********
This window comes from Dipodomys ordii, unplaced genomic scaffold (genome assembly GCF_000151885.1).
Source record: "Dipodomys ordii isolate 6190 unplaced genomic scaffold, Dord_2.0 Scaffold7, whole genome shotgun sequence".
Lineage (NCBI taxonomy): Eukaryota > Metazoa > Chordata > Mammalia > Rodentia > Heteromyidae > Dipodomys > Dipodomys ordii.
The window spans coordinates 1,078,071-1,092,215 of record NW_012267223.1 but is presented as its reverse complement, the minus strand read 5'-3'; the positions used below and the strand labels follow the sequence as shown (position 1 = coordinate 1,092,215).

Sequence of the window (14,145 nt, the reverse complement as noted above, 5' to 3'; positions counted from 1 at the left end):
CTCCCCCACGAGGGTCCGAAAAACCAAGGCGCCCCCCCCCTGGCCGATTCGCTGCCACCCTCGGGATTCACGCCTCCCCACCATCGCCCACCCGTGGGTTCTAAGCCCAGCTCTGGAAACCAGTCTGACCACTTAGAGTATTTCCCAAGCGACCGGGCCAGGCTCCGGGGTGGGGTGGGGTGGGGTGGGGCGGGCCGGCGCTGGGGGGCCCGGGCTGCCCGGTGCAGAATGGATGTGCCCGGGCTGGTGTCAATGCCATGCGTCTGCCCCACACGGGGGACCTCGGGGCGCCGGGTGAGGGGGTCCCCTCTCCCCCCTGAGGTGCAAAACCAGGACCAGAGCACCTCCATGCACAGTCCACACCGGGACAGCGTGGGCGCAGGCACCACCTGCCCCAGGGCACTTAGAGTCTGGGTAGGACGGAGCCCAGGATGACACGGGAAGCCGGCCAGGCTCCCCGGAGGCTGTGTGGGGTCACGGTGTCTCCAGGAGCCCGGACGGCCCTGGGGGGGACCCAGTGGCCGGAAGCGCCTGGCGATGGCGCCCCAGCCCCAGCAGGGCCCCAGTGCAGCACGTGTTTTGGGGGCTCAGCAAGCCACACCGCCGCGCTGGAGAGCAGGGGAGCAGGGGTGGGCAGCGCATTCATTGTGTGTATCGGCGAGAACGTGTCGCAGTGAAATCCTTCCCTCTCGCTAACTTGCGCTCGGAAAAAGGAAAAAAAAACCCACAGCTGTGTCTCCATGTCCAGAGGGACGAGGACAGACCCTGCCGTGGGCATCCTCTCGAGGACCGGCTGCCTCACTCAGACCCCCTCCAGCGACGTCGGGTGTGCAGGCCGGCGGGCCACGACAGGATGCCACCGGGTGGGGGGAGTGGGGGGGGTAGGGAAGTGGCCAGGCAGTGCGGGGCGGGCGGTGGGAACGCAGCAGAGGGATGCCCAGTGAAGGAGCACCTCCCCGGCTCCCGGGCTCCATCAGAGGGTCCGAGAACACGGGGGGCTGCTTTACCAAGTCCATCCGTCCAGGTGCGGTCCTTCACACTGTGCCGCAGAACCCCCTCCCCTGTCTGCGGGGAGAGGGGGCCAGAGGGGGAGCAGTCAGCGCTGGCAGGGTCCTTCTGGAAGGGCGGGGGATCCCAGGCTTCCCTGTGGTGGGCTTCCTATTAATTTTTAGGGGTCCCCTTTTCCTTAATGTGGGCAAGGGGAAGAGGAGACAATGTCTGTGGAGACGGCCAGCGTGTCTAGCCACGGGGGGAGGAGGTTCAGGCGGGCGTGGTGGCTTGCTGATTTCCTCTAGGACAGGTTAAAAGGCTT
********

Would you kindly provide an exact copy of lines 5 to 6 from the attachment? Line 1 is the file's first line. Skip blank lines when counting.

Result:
Sequence of the window (14,145 nt, the reverse complement as noted above, 5' to 3'; positions counted from 1 at the left end):
CTCCCCCACGAGGGTCCGAAAAACCAAGGCGCCCCCCCCCTGGCCGATTCGCTGCCACCCTCGGGATTCACGCCTCCCCACCATCGCCCACCCGTGGGTTCTAAGCCCAGCTCTGGAAACCAGTCTGACCACTTAGAGTATTTCCCAAGCGACCGGGCCAGGCTCCGGGGTGGGGTGGGGTGGGGTGGGGCGGGCCGGCGCTGGGGGGCCCGGGCTGCCCGGTGCAGAATGGATGTGCCCGGGCTGGTGTCAATGCCATGCGTCTGCCCCACACGGGGGACCTCGGGGCGCCGGGTGAGGGGGTCCCCTCTCCCCCCTGAGGTGCAAAACCAGGACCAGAGCACCTCCATGCACAGTCCACACCGGGACAGCGTGGGCGCAGGCACCACCTGCCCCAGGGCACTTAGAGTCTGGGTAGGACGGAGCCCAGGATGACACGGGAAGCCGGCCAGGCTCCCCGGAGGCTGTGTGGGGTCACGGTGTCTCCAGGAGCCCGGACGGCCCTGGGGGGGACCCAGTGGCCGGAAGCGCCTGGCGATGGCGCCCCAGCCCCAGCAGGGCCCCAGTGCAGCACGTGTTTTGGGGGCTCAGCAAGCCACACCGCCGCGCTGGAGAGCAGGGGAGCAGGGGTGGGCAGCGCATTCATTGTGTGTATCGGCGAGAACGTGTCGCAGTGAAATCCTTCCCTCTCGCTAACTTGCGCTCGGAAAAAGGAAAAAAAAACCCACAGCTGTGTCTCCATGTCCAGAGGGACGAGGACAGACCCTGCCGTGGGCATCCTCTCGAGGACCGGCTGCCTCACTCAGACCCCCTCCAGCGACGTCGGGTGTGCAGGCCGGCGGGCCACGACAGGATGCCACCGGGTGGGGGGAGTGGGGGGGGTAGGGAAGTGGCCAGGCAGTGCGGGGCGGGCGGTGGGAACGCAGCAGAGGGATGCCCAGTGAAGGAGCACCTCCCCGGCTCCCGGGCTCCATCAGAGGGTCCGAGAACACGGGGGGCTGCTTTACCAAGTCCATCCGTCCAGGTGCGGTCCTTCACACTGTGCCGCAGAACCCCCTCCCCTGTCTGCGGGGAGAGGGGGCCAGAGGGGGAGCAGTCAGCGCTGGCAGGGTCCTTCTGGAAGGGCGGGGGATCCCAGGCTTCCCTGTGGTGGGCTTCCTATTAATTTTTAGGGGTCCCCTTTTCCTTAATGTGGGCAAGGGGAAGAGGAGACAATGTCTGTGGAGACGGCCAGCGTGTCTAGCCACGGGGGGAGGAGGTTCAGGCGGGCGTGGTGGCTTGCTGATTTCCTCTAGGACAGGTTAAAAGGCTT